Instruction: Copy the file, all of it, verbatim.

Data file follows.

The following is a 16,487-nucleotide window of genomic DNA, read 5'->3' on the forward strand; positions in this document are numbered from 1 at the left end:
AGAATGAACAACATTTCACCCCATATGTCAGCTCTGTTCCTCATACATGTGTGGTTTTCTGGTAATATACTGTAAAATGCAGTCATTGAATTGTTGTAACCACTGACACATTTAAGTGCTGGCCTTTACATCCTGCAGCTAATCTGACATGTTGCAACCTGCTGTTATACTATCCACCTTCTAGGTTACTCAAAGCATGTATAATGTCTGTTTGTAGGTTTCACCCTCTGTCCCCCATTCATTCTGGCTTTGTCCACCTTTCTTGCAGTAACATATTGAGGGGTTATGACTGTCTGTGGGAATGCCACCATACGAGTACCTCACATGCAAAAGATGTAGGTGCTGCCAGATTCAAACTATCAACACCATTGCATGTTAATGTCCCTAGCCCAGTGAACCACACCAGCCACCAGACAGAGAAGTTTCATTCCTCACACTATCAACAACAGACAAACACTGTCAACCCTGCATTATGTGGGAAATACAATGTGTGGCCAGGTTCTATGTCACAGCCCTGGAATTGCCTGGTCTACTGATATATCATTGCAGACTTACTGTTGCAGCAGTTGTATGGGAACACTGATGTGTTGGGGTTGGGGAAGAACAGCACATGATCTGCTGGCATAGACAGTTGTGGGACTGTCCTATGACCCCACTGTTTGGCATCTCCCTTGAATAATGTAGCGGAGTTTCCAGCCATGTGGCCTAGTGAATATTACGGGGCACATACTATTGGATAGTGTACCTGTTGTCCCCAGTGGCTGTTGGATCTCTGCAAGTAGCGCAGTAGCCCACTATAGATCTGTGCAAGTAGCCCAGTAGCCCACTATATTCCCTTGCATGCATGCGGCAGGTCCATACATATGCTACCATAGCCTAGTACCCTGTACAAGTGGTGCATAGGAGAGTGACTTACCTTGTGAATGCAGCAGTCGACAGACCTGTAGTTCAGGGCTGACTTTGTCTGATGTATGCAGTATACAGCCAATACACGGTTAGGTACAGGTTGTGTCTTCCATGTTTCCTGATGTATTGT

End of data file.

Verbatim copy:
The following is a 16,487-nucleotide window of genomic DNA, read 5'->3' on the forward strand; positions in this document are numbered from 1 at the left end:
AGAATGAACAACATTTCACCCCATATGTCAGCTCTGTTCCTCATACATGTGTGGTTTTCTGGTAATATACTGTAAAATGCAGTCATTGAATTGTTGTAACCACTGACACATTTAAGTGCTGGCCTTTACATCCTGCAGCTAATCTGACATGTTGCAACCTGCTGTTATACTATCCACCTTCTAGGTTACTCAAAGCATGTATAATGTCTGTTTGTAGGTTTCACCCTCTGTCCCCCATTCATTCTGGCTTTGTCCACCTTTCTTGCAGTAACATATTGAGGGGTTATGACTGTCTGTGGGAATGCCACCATACGAGTACCTCACATGCAAAAGATGTAGGTGCTGCCAGATTCAAACTATCAACACCATTGCATGTTAATGTCCCTAGCCCAGTGAACCACACCAGCCACCAGACAGAGAAGTTTCATTCCTCACACTATCAACAACAGACAAACACTGTCAACCCTGCATTATGTGGGAAATACAATGTGTGGCCAGGTTCTATGTCACAGCCCTGGAATTGCCTGGTCTACTGATATATCATTGCAGACTTACTGTTGCAGCAGTTGTATGGGAACACTGATGTGTTGGGGTTGGGGAAGAACAGCACATGATCTGCTGGCATAGACAGTTGTGGGACTGTCCTATGACCCCACTGTTTGGCATCTCCCTTGAATAATGTAGCGGAGTTTCCAGCCATGTGGCCTAGTGAATATTACGGGGCACATACTATTGGATAGTGTACCTGTTGTCCCCAGTGGCTGTTGGATCTCTGCAAGTAGCGCAGTAGCCCACTATAGATCTGTGCAAGTAGCCCAGTAGCCCACTATATTCCCTTGCATGCATGCGGCAGGTCCATACATATGCTACCATAGCCTAGTACCCTGTACAAGTGGTGCATAGGAGAGTGACTTACCTTGTGAATGCAGCAGTCGACAGACCTGTAGTTCAGGGCTGACTTTGTCTGATGTATGCAGTATACAGCCAATACACGGTTAGGTACAGGTTGTGTCTTCCATGTTTCCTGATGTATTGT